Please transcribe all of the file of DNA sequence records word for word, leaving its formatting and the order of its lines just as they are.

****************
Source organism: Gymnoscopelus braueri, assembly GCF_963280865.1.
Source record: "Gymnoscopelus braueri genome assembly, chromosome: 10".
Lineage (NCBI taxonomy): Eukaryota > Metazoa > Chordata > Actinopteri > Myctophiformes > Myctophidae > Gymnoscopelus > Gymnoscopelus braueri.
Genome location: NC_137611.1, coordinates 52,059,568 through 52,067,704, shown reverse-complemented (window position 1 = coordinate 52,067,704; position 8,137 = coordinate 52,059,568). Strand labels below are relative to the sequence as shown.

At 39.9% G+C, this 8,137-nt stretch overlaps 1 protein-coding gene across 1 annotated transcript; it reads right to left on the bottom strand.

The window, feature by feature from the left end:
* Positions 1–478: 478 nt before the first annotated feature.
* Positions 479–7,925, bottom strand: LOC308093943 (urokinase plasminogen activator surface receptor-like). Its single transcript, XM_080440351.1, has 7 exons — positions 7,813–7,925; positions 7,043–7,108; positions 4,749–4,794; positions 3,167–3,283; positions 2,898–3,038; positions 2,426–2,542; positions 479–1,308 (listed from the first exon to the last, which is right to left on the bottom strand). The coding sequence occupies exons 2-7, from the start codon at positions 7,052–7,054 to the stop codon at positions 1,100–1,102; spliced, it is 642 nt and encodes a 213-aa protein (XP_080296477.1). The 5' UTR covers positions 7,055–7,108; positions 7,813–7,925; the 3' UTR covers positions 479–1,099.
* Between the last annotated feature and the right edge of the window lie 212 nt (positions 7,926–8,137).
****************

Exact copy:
Source organism: Gymnoscopelus braueri, assembly GCF_963280865.1.
Source record: "Gymnoscopelus braueri genome assembly, chromosome: 10".
Lineage (NCBI taxonomy): Eukaryota > Metazoa > Chordata > Actinopteri > Myctophiformes > Myctophidae > Gymnoscopelus > Gymnoscopelus braueri.
Genome location: NC_137611.1, coordinates 52,059,568 through 52,067,704, shown reverse-complemented (window position 1 = coordinate 52,067,704; position 8,137 = coordinate 52,059,568). Strand labels below are relative to the sequence as shown.

At 39.9% G+C, this 8,137-nt stretch overlaps 1 protein-coding gene across 1 annotated transcript; it reads right to left on the bottom strand.

The window, feature by feature from the left end:
* Positions 1–478: 478 nt before the first annotated feature.
* Positions 479–7,925, bottom strand: LOC308093943 (urokinase plasminogen activator surface receptor-like). Its single transcript, XM_080440351.1, has 7 exons — positions 7,813–7,925; positions 7,043–7,108; positions 4,749–4,794; positions 3,167–3,283; positions 2,898–3,038; positions 2,426–2,542; positions 479–1,308 (listed from the first exon to the last, which is right to left on the bottom strand). The coding sequence occupies exons 2-7, from the start codon at positions 7,052–7,054 to the stop codon at positions 1,100–1,102; spliced, it is 642 nt and encodes a 213-aa protein (XP_080296477.1). The 5' UTR covers positions 7,055–7,108; positions 7,813–7,925; the 3' UTR covers positions 479–1,099.
* Between the last annotated feature and the right edge of the window lie 212 nt (positions 7,926–8,137).